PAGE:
Jason Clarke Antiques
Late Victorian Cased Set of Twelve Handbells by Warners of London
For sale, a late Victorian set of twelve Handbells by Warners of London in their original pine packing case.
This rare and exquisite set is comprised of bells with notes ranging as follows from largest to smallest G/A/B/C/D/E/F#/G/A/B/C/D. All are beautifully mounted with leather hand straps and circular leather pads to avoid the hand interfering with the resonance of the bell when in use. The pads are impressed with star motifs around the edge circumference and the end of the hand loops are stamped with “Warners London” at the top and the associated note to the side.
The handbells are secured within their original pine packing case with hinged lid and a blue felt interior. A fixed shelf within the interior allows for the handbells to be stowed upside down for carriage whilst the soft felt provides further edge protection.
Records for the Warner company are unusually scarce given their historic significance in bell manufacture, this is due to the fact that their sites at Cripplegate and at Spitalfields were both destroyed during the bombing campaigns of the Second World War.
The Warner company was founded in 1739 by Jacob Warner but it had transferred to his sons, John & Tomson Warner by the 1760’s. Initially based in Wood Street in Cheapside, they later moved to Fore Street in Cripplegate. The lack of records creates some confusion from 1782 at the point where the partnership was dissolved and both siblings continued business on their own accounts. The likely reason for the split was the desire for each sibling to create a business to pass down to their offspring and although the firm of John Warner & Sons is the most recognisable today, it is thought that Tomson Warner or his offspring eventually became the responsible party for both operations.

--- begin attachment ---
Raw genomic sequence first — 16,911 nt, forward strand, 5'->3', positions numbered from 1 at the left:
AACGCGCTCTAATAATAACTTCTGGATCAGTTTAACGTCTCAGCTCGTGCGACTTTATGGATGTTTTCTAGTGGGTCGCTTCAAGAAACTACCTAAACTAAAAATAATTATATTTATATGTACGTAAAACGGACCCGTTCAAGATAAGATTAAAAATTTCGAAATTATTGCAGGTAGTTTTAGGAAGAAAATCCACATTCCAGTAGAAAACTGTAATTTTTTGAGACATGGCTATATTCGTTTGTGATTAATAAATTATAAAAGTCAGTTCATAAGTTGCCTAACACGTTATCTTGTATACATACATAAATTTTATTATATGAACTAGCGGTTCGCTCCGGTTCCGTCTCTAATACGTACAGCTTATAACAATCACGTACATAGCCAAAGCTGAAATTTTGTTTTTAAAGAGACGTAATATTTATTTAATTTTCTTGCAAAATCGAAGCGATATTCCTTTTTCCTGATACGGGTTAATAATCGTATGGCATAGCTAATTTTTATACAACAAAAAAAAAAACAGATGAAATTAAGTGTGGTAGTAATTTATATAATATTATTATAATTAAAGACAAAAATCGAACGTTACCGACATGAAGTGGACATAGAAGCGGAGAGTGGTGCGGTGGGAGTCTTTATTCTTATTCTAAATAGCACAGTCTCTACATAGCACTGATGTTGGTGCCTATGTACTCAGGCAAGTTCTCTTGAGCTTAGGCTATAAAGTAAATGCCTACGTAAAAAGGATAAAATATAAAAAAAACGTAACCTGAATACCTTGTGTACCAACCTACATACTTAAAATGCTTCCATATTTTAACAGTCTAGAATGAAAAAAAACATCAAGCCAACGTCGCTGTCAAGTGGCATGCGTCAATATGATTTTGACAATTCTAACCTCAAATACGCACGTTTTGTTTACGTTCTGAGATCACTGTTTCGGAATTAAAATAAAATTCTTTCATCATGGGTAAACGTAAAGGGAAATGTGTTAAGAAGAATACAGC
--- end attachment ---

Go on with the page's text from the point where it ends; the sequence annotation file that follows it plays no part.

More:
With respect to bell making, the Warner foundries ceased their production in 1816, probably due to the effects of the Industrial Revolution where pumps and engines that demanded specialist casting were being invented at pace. It was not until 1850 that the single company, John Warner & Sons, reintroduced bell manufacture amongst its other industrial wares. They were awarded a prize medal at The Great Exhibition in the following year for a deep well force pump to give you some idea of the breadth of their manufacturing capability.
In 1852, following the completion of the Houses of Parliament after the devastating 1834 fire at the Palace of Westminster, Warners were commissioned to cast bells for the clocktower now known as Big Ben. Founded in Stockton on Tees, the Great Bell was put on test in 1857 during which time a large crack was seen to appear. Blame for the issues seems never to have been resolved but Warner later lost out on the contract to recast based upon price and the bell was finally recast by the Whitechapel Bell Foundry. This episode seems not to have affected the company since their advertisements of the 1860’s proudly present them as “brass and bell founders to Her Majesty”.
Warners continued to produce bells until 1924 after which time production was again ceased. They continued in other activities until the Second World War but the destruction of their sites during the bombing campaigns ultimately led to their final closure in 1949. Their bells still exist in numerous churches across the globe and it should be noted that the quarter bells of Big Ben remain those which Warner manufactured during their ill fated commission.
A fine and complete set of handbells from a very prestigious maker, my suspicion due to the condition of the dampening pads within the bells, is that a previous owner has had this set lovingly restored and most likely tuned to modern day concert pitch at some point within its more recent life so that they can be practically used under more modern standards. I hasten to note that I am not an expert in these matter though, it is merely an assumption made upon their fine condition. Inspections and trials are very welcome. Please feel free to contact me to arrange.